Flapping Wing Micro Aerial Robots – (I) Wing Compliance
Micro aerial robotics has been a nascent research interest due to its vast application potential. There have been a number of potential designs that have been tested including fixed wing, quadrotors, rotatory etc. as a suitable platforms. However these platforms are unsuitable at smaller scales due to a number of factors including aerodynamics inefficiency and limited maneuverability [1&2]. Flapping flight offers significant advantages in this realm due to the capacity to generate significant aerodynamics forces even at small scales as demonstrated by the myriad of biological systems that utilize this mode for powered flight . A critical challenge in the development of flapping wing micro robots is designing wings capable of generating the necessary aerodynamic forces. Biological systems such as insects and birds possess wings that are highly compliant which has been attributed to increased efficiency . Our understanding of the fundamental mechanics of wing compliance at small scale and the associated aerodynamic force generations remains unclear.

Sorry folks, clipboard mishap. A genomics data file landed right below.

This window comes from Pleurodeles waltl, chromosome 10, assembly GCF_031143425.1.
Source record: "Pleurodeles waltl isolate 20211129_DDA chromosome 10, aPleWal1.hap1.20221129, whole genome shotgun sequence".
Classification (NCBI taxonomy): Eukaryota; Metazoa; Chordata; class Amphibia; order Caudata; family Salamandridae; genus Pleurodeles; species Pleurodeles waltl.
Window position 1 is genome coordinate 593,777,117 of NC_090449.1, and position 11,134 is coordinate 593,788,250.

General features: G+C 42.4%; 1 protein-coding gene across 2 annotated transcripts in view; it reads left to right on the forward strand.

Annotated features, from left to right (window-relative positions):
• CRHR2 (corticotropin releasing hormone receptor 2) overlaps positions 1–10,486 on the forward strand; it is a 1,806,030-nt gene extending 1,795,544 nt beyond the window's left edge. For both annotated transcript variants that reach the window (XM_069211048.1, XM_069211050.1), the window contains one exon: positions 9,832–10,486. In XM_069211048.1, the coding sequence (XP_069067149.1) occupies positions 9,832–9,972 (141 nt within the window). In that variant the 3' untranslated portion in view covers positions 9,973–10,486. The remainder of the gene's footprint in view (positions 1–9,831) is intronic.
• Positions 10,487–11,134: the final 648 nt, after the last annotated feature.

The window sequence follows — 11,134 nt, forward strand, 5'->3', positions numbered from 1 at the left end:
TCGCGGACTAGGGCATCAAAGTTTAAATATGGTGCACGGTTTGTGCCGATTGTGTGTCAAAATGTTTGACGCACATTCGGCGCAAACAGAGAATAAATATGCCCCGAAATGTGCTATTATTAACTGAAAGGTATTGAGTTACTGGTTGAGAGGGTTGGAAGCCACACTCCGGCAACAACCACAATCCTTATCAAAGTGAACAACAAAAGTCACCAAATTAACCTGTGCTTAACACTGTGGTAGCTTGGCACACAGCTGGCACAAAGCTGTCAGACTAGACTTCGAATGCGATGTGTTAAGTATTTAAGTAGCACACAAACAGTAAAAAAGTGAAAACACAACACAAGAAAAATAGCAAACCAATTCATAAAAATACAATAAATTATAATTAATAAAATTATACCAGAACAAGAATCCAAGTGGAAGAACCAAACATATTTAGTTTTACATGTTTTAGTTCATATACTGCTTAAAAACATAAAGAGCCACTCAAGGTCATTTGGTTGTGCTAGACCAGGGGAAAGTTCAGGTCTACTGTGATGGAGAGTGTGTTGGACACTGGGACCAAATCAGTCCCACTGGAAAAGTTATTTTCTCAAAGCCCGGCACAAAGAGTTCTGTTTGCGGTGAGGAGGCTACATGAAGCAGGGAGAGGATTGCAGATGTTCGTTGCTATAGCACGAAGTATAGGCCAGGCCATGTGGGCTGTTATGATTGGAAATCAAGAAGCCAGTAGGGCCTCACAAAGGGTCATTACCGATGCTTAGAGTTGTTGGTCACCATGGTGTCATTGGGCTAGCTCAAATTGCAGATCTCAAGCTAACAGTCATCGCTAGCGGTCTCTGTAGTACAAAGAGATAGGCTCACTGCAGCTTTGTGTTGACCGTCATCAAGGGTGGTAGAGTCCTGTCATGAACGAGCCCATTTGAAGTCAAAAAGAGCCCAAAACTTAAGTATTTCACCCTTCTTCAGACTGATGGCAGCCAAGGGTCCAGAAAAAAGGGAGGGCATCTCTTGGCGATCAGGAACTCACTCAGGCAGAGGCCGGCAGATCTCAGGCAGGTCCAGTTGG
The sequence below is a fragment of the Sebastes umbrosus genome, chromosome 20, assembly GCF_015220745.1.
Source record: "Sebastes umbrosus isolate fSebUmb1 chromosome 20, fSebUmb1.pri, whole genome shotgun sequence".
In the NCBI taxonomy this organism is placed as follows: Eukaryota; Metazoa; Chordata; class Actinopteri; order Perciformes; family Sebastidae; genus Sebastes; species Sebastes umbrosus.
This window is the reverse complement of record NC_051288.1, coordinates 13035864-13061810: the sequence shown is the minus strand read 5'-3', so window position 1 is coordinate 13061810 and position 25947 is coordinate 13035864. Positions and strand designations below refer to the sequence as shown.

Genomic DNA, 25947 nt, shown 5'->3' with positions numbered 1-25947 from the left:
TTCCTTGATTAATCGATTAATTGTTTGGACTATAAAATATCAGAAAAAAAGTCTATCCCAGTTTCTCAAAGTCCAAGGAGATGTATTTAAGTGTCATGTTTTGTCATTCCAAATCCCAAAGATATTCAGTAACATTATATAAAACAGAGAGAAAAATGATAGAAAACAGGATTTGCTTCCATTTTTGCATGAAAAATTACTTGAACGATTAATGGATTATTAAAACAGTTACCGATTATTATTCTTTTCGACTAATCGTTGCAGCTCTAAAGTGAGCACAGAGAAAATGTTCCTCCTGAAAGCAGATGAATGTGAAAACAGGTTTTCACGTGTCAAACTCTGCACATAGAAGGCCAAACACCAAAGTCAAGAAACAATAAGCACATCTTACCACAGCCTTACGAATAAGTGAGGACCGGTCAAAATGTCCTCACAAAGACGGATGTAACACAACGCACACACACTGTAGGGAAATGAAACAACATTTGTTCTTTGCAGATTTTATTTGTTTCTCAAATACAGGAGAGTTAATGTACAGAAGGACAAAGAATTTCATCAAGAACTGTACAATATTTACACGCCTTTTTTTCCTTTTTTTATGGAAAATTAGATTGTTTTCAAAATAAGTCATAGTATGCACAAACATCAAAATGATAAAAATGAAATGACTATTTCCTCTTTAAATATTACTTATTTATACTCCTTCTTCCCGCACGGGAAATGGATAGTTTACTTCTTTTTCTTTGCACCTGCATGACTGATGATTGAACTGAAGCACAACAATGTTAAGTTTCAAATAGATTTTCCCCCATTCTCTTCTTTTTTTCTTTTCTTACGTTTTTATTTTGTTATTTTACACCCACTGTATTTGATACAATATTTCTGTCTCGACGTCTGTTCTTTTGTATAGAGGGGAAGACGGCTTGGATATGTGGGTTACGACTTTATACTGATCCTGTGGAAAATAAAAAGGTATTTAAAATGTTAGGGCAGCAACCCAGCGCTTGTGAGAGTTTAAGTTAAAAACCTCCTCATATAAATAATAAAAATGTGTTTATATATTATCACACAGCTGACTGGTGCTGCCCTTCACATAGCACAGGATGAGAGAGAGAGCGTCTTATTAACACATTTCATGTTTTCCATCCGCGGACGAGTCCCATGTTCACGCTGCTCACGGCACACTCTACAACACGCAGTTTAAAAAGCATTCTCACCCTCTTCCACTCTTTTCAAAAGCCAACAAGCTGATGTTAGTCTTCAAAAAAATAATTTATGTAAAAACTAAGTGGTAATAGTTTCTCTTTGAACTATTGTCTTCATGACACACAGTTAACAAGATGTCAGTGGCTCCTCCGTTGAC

The aim of this project is to understand how wing compliance and flexibility influences aerodynamic force production necessary for flight. The aerodynamic forces generated by flexible flapping wings will likely depend on many factors such as kinematics, wing shape and its material (thickness); fluid-solid interaction (FSI) around the wing surface. Flexibility has been recognized as a key factor for flapping wing aerodynamics. Indeed, the present research will focus more on the study of complex fluid-structure interactions, flapping wing deformation, twisting and stiffness, which significantly leads to the flapping performance. Due to complexity, many people examine the wing deformation in terms of span-wise and chord-wise corrugated camber. Still, the unsteady 3D fluid flow phenomena are not yet fully explored. A direct consequence of this study will result in the fabrication of bio-inspired compliant wings that can are aerodynamically efficient while being damage tolerant.
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 Dudley, R., The Biomechanics of Insect Flight: Form, Function, Evolution, Princeton
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